Relaxing Hyena


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It’s August, the month that winter starts to move on, that the English Premier League starts again, and one of my favourite months of the year. I’m not sure how we reached the 2/3rds mark in 2021, and almost 18 months of lockdown, but here we are, on the 2nd Tuesday of August, and another chance to contribute to the #sqlcommunity, and to write about the all things SQL Family related. Thanks, as always, to Adam Machanic (t|b) for starting T-SQL Tuesday, and to Steve Jones (t|b), for his contribution (and website).

This month, our host is TJay Belt (t|b|l) and he has asked us to write about work/life balance. I think this is such a crucial topic, especially as we battle a global pandemic.

Trying to keep those scales balanced has been a focus and a struggle from time to time.

From the T-SQL Tuesday invitation

I have previously written in more detail about some of my favourite things to do outside of work (playing and watching sport, travelling, going to the bush, and musical theatre). So today, I though I would write about a slightly different view of balance, and something that I always try to remember about work, and my life.

You can’t function at 110% all the time!

Working in IT, we know that there are periods of extreme stress, with important changes, deadlines and other factors. And when these periods occur, we often have to reach into our reserves to ensure that we get through them. Whether that means working long hours and weekends, or weeks where you reach into your reserves and are twice as productive as usual, these periods are physically and mentally draining.

These periods are fine, PROVIDED there are periods where you can recover, either with physical time off, or just a slightly lighter workload, and much less stress.

This is where my idea of balance comes in. I used to work through those rough patches, burn myself out, but then still try to work at 100% time and productivity all the rest of the time. In addition, on weekends I had commitments to cricket umpiring which took a full day of each weekend, and a large portion of my leave.

Unsurprisingly, I ended up in a situation where my output levels declined, and I worked more and more hours to compensate for that, and the cycle continued until I took a break.

Athletes work out at varied intensity levels. You should too.

This is my default analogy for dealing with trying to achieve balance in my work and personal life. Even the top sports persons in the world do not train at full intensity all the time, because they, and their trainers, recognise the need for rest and recovery.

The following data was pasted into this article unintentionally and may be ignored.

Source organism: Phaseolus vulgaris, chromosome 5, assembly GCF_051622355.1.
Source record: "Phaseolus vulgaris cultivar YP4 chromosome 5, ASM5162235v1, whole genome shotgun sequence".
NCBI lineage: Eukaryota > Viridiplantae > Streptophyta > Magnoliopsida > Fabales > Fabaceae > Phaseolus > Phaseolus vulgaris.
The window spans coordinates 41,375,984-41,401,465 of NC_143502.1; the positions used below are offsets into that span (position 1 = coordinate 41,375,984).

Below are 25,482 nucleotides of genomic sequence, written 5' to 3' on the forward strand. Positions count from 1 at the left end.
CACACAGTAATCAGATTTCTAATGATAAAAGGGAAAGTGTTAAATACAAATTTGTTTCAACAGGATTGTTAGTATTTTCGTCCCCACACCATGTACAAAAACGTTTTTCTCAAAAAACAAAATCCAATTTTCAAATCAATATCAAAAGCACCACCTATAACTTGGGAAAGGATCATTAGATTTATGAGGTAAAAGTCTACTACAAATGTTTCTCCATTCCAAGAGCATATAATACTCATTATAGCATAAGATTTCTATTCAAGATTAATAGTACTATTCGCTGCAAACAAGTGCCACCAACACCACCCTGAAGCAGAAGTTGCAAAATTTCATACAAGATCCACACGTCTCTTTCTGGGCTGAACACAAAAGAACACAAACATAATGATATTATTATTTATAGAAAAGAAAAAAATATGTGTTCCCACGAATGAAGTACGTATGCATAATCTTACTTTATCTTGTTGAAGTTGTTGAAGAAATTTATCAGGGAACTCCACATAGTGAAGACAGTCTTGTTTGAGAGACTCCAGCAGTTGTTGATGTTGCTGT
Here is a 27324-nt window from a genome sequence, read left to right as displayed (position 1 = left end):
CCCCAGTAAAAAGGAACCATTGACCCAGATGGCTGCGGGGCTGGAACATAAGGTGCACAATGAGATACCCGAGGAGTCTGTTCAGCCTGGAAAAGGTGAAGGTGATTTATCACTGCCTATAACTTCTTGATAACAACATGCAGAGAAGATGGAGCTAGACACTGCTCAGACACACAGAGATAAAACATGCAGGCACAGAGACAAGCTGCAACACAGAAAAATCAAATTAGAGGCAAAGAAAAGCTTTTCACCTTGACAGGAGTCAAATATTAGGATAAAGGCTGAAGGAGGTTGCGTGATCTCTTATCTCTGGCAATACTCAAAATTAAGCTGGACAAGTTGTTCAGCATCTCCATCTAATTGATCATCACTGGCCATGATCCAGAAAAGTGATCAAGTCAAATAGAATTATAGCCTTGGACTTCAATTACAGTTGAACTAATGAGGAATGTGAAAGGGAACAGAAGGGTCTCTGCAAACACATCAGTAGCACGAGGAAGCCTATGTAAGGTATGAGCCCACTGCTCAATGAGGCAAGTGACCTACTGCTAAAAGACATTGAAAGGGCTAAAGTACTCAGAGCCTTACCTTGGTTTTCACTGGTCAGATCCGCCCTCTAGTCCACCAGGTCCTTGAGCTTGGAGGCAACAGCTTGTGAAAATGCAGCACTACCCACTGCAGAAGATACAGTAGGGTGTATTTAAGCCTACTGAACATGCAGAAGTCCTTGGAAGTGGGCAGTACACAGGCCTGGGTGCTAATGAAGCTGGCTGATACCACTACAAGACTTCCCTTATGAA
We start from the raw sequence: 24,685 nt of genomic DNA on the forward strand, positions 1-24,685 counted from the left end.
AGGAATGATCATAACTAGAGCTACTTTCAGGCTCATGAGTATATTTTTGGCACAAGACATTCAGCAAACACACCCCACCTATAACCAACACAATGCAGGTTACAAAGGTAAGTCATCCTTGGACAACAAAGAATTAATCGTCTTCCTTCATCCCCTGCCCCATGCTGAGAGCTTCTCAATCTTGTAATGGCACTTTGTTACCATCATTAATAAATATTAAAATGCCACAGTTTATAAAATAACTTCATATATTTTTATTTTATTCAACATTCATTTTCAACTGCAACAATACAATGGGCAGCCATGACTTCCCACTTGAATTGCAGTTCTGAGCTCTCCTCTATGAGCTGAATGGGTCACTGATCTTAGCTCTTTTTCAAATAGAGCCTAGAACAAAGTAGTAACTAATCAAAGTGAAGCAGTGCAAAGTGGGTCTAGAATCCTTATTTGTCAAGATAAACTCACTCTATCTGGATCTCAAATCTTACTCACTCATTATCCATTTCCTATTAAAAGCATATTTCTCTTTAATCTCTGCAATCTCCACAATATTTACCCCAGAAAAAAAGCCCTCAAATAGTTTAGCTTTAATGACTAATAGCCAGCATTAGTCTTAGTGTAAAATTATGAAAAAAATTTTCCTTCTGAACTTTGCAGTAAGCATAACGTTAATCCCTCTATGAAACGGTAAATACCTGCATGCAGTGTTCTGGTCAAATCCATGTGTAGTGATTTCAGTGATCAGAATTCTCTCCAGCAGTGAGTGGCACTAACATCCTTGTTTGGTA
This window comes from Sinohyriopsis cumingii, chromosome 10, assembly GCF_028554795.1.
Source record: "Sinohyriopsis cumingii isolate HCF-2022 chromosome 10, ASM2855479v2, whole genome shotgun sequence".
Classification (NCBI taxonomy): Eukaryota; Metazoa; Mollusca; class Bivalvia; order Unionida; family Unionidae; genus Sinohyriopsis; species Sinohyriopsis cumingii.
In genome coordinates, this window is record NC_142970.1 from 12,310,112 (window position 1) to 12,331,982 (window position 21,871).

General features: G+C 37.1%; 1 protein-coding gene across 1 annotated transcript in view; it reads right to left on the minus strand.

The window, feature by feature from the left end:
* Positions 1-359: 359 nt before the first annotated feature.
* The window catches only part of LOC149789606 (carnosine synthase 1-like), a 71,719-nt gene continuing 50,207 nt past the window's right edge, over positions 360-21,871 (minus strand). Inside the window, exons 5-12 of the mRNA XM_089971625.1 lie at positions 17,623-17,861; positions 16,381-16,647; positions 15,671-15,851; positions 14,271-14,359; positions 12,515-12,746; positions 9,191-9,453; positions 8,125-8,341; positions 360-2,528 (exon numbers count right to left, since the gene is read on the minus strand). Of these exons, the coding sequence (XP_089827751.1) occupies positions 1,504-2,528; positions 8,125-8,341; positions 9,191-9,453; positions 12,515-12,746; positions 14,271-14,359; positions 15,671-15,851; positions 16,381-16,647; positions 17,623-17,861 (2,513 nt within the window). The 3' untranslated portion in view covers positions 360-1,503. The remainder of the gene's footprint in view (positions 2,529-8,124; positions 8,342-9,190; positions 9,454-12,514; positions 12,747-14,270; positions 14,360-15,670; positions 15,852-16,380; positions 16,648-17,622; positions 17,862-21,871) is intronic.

We don’t put the same kind of physical stress on our bodies in IT, but we often do strain our bodies with too little sleep, too much coffee, and way too many hours in front of screens. In addition, we deal with prolonged periods of stress without a break or downtime.

Different races, different paces

Continuing with the sports metaphor, different work problems need different types of energy spend. Some projects are like a sprint, requiring super intense bursts of work at 2 or 3 times normal output, until a specific problem is solved. Others problems are more like a marathon, requiring a steady grind at 110% or 120% for a longer period of time. Other problems are like trying to save a cricket test match where you have to do a hundred simple things, but you cannot make a single mistake. This kind of mental exertion is just as tiring as the physical aspect of sport.

Regardless of how you’re spending the energy, if you’re not spending enough time recovering, you WILL burn out. And just like an athlete who’s body is not functioning at 100%, your performance will suffer.

You must take control

The toughest part of achieving balance this way, is realising that it is only you that can ensure that you get the right balance in your life. You need to feel comfortable enough to recognise when you are starting to burn out, and plan to find some recovery time as soon as possible. You need to have the tough conversations with bosses, underperforming team members, and unrealistic customers, to explain the reality, and your need to slow down. You need to find ways to treat your body right, by doing things that allow you to recover, whether that means high intensity non-work activities like working out or playing sport, getting out in to nature, or pampering yourself with a massage.


People will always want more than you can give. Companies will always want more than you can afford. For the sake of your career, your relationships and your health, you need to treat yourself right, and set boundaries to ensure a healthy life balance.

Just for fun

For T-SQL Tuesday #99, I wrote my own lyrics to the wonderful, “My Favourite Things” from “The Sound of Music”. For me, having a good work/life balance is keeping myself busy enough when I’m not working, so that I’m not thinking about work. So here, in waltz time, is the way I maintain that balance.

New Year's Braai

Rump steaks and lamb chops, by choice I would braai them.
Roasted potatoes, or else I would fry them.
Pasta or Mexican. Anything sweet.
These are my favourites to cook and to eat.

Solving for Codenames, or beating Pandemic
Build a Dominion through actions systemic
Risk, Terra Mystica, Ticket to Ride
Board games, my favourite when I am inside.

Taking a wicket or scoring a fifty 
 or umpiring, either is nifty.
A buzzing T20 or slow 5-day test
Of all of my favourites, cricket’s the best.

Wicked and Oliver, Hair, The Producers
Les Miserables, where EVERYONE loses
Rent, Book of Mormon, and The Lion King
I love the theatre when characters sing.

SQL Cursors
Lack of backups
When the data’s bad
I simply remember there’s life outside work
And then I don’t feel so sad

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